Adam needs to call back the stager and explain that the staging is beautiful but not doing the job it was intended to do.

It's always easy to criticize someone else's work, and not so easy to understand the full landscape of the situation. It's possible that the budget is insufficient for the task at hand. It wouldn't be in NJ, but maybe in Chicago, it's hard to get all that stuff delivered at a reasonable number.

Not an easy one. What do you think, Craig?

Tanya Griffin said...

Hi Craig,

I'm a home staging in Los Angeles, and from what the pictures show the stager did not solve the problem of the long living room. I questions the two bar chairs at the "pass through" not a bar counter I don't think that is a good idea and are the two chairs next to the console table the only other seating in the living room area? If so of course people will walk in a think what am I going to do with this spaces, nothing will fit where do I sit to relax or watch TV. I hope there is more then the pictures show. sorry.

Victoria Palmer said...

Hello Craig,
I actally came across your site while checking out a few referral sites. My website's analytical report shows several referrals from your blog. So first, let me say, thank you!
Secondly, I quickly became sidtrackd by your post from Adam and his staging dilemma.
I hesitate to comment on the furniture placement as I can't see what the far end of the room looks like.
What I can say, however, is that with long, narrow rooms your best best is to divide and conquer. Area rugs are invaluable in designating such spaces. Furthermore, never line the furnishings in a row against the walls as that only accentuates the problem.
I thought the use of red was a great choice and helped the flow by color threading it throughout the home. The red flowers, however, seem a bit akward placed behind the bed and might work better placed in a more realistic spot in the room.
I would also eliminate or replace the floor lamp. It is very dated and only makes the area look cold and uninviting.
If I were to make any suggestions, it would be to add fabric to soften the windows and dining table. Also toss in a few accessories that will add texture.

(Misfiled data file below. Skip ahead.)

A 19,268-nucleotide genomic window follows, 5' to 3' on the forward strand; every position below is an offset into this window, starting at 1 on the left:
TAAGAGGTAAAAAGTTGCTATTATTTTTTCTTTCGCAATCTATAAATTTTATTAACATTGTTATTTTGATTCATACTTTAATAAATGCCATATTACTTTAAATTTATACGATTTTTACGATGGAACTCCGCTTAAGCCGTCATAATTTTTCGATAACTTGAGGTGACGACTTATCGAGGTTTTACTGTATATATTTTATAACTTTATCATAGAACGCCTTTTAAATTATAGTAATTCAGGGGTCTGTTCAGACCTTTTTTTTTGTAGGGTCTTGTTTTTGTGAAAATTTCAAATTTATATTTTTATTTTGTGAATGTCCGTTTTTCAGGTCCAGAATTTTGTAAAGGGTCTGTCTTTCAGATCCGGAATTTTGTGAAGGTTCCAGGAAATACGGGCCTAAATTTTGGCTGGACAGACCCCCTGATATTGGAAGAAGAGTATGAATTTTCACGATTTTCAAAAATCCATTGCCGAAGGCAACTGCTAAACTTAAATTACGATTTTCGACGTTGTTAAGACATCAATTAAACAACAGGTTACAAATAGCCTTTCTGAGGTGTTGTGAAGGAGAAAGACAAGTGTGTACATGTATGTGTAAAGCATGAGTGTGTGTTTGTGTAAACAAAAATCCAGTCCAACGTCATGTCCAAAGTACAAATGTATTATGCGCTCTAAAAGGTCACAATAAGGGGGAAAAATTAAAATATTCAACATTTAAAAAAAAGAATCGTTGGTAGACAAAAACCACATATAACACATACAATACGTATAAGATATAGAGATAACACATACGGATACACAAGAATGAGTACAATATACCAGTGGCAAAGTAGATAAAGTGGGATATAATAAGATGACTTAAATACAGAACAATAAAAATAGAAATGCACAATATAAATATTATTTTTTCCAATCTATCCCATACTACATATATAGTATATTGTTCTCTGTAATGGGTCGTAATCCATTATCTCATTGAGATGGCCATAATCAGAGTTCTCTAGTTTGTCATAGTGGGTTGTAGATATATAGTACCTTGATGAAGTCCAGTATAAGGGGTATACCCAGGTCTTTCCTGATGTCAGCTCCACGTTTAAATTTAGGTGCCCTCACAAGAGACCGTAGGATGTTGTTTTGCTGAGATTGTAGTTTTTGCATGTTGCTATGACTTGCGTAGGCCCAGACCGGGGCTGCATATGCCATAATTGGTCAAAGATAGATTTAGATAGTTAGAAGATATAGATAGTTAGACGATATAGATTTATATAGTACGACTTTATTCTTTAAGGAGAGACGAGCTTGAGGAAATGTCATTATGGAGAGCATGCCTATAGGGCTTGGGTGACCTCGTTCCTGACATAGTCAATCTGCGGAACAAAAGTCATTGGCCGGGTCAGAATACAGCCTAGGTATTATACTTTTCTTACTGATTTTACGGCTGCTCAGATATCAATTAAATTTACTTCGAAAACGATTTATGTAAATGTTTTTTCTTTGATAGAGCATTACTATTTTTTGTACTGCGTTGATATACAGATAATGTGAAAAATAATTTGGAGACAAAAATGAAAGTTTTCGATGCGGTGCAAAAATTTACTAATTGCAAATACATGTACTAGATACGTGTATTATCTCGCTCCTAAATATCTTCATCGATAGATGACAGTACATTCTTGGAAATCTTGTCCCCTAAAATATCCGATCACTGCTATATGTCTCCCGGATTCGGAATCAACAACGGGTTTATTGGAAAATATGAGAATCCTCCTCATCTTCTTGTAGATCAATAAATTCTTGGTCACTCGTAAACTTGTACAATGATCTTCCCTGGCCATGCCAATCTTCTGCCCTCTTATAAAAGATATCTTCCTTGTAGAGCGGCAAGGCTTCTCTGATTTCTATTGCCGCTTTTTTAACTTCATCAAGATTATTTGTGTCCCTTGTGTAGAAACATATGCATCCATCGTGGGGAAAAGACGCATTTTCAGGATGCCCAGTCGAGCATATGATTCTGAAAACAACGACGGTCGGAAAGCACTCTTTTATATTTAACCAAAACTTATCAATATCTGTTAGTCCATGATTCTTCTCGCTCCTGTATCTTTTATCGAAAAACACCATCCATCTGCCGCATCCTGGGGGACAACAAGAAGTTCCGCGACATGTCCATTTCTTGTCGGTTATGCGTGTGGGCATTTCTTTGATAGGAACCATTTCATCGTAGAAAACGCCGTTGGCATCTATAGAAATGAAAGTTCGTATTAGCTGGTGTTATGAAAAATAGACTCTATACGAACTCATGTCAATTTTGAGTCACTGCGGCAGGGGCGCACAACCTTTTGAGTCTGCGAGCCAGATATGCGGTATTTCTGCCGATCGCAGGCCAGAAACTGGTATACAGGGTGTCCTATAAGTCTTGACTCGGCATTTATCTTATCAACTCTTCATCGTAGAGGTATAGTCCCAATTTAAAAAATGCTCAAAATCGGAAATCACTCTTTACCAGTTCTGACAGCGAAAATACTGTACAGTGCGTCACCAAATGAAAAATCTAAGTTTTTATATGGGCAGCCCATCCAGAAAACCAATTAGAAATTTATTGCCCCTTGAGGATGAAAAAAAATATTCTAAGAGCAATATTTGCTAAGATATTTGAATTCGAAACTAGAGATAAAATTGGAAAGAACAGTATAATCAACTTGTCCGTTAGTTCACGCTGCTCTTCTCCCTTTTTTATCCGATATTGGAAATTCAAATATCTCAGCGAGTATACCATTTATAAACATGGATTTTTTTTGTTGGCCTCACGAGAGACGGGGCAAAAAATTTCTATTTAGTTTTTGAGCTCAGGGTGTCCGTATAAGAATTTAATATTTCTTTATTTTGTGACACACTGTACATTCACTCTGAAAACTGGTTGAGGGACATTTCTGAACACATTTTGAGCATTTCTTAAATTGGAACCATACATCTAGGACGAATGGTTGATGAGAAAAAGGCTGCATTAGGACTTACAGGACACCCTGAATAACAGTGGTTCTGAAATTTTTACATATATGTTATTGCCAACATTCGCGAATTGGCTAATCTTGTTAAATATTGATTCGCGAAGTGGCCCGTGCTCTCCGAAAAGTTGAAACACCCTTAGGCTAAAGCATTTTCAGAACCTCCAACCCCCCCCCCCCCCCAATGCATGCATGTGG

The kitchen could benefit tremendously with the addition of a few more things such as greenery, a decorative plate on stand or even a cookbook and decorative bottles of olive or dipping oils.
All very easy fixes but they would help in achieving a more warm and inviting space. And I am not sure the stager's budget allowed her to do any of this.
Unfortunately, we stagers walk a fine line. We are there to take away all the "personal" but still need to give the
space "personality."
Warm Regards,
Victoria Palmer
www.nationalredesigninstitute.com

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Denise Kuwitzky said...

I agree with all the comments. It looks like a hallway. I was wondering where the living room was. Aside from the staging problems, I think this stager is in trouble business wise. Quite simply, if a client is not happy fix it! Feedback from the client and his friends plus 10 unsuccessful showings should never be ignored. This stager seems more concerned about being right than getting the property sold and creating a positive experience for the client.

Denise Kuwitzky
Competitive Edge
Home Resale Preparation
Fort Collins, CO

Sandra said...

Well... I have to agree w/ Adam and his friends. As a seasoned home stager here in San Francisco, we deal with many rooms of unique size and shapes and must always address these to show the property at it's optimum and in a way that helps the buyers see it as a realistic and viable living situation.

Although we rarely hear a negative comment, as a rule we generally discuss particularly tricky rooms w/ the client and agent so we all have an understanding of how each party envisions the space and then make our furniture selections from there.

In this case... I would expect that customer satisfaction and professionalism would take over and the stager should come in immediately and address this problem (and should have done it at first mention from the client). Bad press is certainly not the press a stager wants and we always try to remember that in our clients minds... we are only as good as our last staging.

Best of luck...
Sandra HESLA
http://www.FreshHomeStaging.com
San Francisco, CA

Anonymous said...

I am a stager in Tennessee and I feel that Adam is also correct. The stager should have listened to Adam and made sure they living space reflected "living" space. The furniture should be to scale for the space but surely you could have shown this as a place to relax and enjoy others company.

Kerry Roth said...

Hi Craig,
I am a stager in the San Francisco area.
I agree with everyone else that this does NOT look like a living room. It is not a room that wants you to come relax in. Quite the opposite actually.
The problem might have been the budget. In my area this is a very small budget. When I come across an owner that has a very limited budget and wants their house staged I advise to stage the first room you see when you enter a house as well as any that are problematic, such as this one.